For the first time, the Energy and Resources Group is offering four of its most popular courses during Summer Sessions, and registration is now open to the public and UC Berkeley students. Register today!
- Energy and Society – (4 units) 06/20-08/12/16, MW 2-5P & Tu 2-330P (discussion section): This course offers an overview of the global energy system, spanning basic principles like energy sources, conversions, thermodynamics of combustion, differences in energy use globally, forecasting, economics, environmental impacts, and policy. The course also offers a “deep dive” into lower-carbon energy technologies, including end-use efficiency, renewable sources (wind, solar, hydro, biomass, etc.), nuclear energy, hydrogen, batteries and electric vehicles, and carbon capture and sequestration. Analysis of current and future energy choices is stressed, as well as energy’s role in determining both local environmental conditions and global climate.
- Ecology and Society – (3 units) 06/20-08/12/16, MWF 12-2P: This course introduces students to the many ways in which our lives are intertwined with the ecosystems around us. Topics will include ecological limits to growth, climate change and other threats to biodiversity, the value of ecosystem goods and services, the ecology of disease, ecotoxicology, the evolution of cooperation in ecosystems, industrial ecology, and the epistemology of ecology.
- Ecological Economics – (3 units) 06/20-08/12/16, TuTh 2-5P: The goal of this class is to help students understand 1) the development and coevolution of modern economies and economic theory; 2) the treatment of energy, ecology, and the economy in ecological economics; 3) the broad array of economic issues around climate change. Topics include classical political economy, energy histories, neoclassical and contending approaches to the environment, economies as complex adaptive systems, and climate change. The course consists of lectures, group discussions and climate negotiating exercises.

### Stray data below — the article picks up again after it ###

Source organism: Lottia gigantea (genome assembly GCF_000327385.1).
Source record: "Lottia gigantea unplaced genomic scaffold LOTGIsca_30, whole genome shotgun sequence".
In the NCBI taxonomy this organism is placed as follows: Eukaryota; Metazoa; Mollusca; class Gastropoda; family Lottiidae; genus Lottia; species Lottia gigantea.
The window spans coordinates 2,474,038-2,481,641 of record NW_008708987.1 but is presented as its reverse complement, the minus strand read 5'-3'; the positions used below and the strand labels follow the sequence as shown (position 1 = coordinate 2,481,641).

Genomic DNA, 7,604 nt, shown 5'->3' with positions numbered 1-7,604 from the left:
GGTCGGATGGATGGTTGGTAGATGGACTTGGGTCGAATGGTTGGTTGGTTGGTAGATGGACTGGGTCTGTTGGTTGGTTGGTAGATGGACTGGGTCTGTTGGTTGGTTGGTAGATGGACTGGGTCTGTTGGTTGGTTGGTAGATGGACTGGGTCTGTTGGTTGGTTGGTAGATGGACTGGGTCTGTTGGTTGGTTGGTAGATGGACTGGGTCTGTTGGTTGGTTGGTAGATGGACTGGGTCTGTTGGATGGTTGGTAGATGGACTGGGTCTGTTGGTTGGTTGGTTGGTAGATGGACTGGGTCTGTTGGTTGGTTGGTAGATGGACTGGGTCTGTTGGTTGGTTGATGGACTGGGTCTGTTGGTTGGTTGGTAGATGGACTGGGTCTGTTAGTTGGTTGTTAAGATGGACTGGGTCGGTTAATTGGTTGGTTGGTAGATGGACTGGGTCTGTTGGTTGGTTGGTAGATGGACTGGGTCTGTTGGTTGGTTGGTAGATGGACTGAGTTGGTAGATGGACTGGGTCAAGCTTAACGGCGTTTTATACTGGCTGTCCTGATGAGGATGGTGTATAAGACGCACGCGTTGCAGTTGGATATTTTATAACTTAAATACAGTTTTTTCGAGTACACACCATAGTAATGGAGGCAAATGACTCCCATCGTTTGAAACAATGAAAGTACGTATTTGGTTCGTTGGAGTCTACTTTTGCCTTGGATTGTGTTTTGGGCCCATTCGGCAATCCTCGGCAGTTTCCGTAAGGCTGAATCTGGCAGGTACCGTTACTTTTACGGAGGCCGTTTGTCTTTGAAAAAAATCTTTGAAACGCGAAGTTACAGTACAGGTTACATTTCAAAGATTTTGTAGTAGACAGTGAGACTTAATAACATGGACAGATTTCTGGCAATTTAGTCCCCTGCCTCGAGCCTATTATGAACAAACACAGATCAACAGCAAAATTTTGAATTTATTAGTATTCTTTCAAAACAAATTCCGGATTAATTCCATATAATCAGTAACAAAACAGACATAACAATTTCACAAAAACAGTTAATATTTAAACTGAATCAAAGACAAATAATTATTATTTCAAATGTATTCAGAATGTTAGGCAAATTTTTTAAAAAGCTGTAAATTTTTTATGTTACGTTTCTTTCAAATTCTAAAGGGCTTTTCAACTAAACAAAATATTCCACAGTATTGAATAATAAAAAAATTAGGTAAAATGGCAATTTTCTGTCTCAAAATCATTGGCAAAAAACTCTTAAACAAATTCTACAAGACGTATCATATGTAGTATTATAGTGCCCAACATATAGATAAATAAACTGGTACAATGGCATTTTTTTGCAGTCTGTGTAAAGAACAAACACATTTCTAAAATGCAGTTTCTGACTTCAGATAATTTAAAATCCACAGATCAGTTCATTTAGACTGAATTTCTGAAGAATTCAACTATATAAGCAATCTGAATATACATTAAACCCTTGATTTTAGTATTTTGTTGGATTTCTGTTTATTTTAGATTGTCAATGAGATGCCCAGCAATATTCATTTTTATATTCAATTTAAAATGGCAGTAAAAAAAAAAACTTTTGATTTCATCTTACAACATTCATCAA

- California Water – (3 units) 07/05-08/12/16, TuWTh 9:30-12: Northern California has a relative abundance of water while the most productive agriculture and largest cities are located in the south. For six decades, California has debated how to best move water from North to South while balancing water reliability for users with protecting the environment, economy, and culture of the Sacramento – San Joaquin Delta. This course covers the history of California water development and environmental transformation and focuses on the science, economics, and politics underlying current water debates, especially around the future of the Delta.
For registration information, please visit the Summer Sessions website or contact ERG at email@example.com or (510) 642-1640.